The story in The Oklahoman was written by Jaclyn Cosgrove, described somewhat redundantly as a “Medical and Health Reporter” on NewsOK.com. She does a thorough job presenting the statistical information. Oklahoma had the second highest teenage pregnancy rate in the nation in 2012, according to the Centers for Disease Control and Prevention. It had the highest rate among women 18 and 19 years old. The story does, indeed, quote a couple of experts that argue for more sexual education. This is a long, tragic story in the state.
Here’s what’s so bad about teenage pregnancy, according to the site StayTeen.org:
More than half of all mothers on welfare had their first child as a teenager. In fact, two-thirds of families begun by a young, unmarried mother are poor.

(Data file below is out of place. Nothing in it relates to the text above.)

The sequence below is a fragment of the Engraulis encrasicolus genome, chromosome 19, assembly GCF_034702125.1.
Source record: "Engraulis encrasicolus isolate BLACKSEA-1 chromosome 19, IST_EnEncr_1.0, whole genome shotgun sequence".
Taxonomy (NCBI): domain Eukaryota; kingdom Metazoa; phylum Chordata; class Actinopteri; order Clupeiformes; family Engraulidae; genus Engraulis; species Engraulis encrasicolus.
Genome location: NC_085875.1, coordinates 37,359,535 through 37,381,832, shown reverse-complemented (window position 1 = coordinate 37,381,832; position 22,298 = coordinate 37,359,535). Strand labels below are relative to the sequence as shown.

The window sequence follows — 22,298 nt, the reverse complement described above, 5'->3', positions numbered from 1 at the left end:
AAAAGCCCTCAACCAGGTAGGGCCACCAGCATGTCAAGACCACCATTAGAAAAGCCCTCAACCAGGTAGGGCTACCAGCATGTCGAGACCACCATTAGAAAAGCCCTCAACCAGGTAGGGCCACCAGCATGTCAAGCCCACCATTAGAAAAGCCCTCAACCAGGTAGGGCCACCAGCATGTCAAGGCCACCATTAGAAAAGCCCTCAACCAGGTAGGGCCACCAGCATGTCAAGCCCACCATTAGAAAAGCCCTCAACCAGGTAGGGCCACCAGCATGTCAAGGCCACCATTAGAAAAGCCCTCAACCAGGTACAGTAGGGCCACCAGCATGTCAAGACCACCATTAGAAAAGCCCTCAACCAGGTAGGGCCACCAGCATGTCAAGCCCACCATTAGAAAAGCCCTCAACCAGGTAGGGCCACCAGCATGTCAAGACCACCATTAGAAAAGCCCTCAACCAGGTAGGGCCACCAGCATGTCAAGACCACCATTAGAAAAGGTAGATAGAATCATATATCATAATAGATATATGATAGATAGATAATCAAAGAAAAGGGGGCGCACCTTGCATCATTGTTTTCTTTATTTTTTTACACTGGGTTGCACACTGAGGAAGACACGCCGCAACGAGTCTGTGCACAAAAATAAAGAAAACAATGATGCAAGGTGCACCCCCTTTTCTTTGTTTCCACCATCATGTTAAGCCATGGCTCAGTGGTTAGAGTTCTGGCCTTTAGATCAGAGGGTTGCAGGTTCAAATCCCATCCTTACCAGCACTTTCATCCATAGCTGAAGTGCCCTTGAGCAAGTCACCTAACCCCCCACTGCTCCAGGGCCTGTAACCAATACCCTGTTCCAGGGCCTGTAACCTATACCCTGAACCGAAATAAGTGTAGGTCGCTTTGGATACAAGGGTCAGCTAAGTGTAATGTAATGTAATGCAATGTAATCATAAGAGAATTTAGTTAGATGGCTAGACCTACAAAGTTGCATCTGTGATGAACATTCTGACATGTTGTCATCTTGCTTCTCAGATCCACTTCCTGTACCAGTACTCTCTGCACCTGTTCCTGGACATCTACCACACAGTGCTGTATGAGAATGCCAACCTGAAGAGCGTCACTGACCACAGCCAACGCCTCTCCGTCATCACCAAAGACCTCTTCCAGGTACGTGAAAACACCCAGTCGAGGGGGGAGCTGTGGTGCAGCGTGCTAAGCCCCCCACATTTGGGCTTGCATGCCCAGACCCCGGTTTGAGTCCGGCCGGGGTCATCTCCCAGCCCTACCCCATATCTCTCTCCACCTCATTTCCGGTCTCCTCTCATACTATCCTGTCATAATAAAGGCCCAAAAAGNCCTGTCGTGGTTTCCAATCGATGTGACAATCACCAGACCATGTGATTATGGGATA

Children who live apart from their fathers are 5 times more likely to be poor than children with both parents at home.
The daughters of young teen mothers are 3 times more likely to become teen mothers themselves.
The sons of teen mothers are twice as likely to end up in prison.
Cosgrove’s story doesn’t really delve into these issues, though it does quote the CDC report about how daughters of teenage mothers are more likely to become pregnant as teenagers themselves. The accompanying video for the story does a good job presenting basic facts.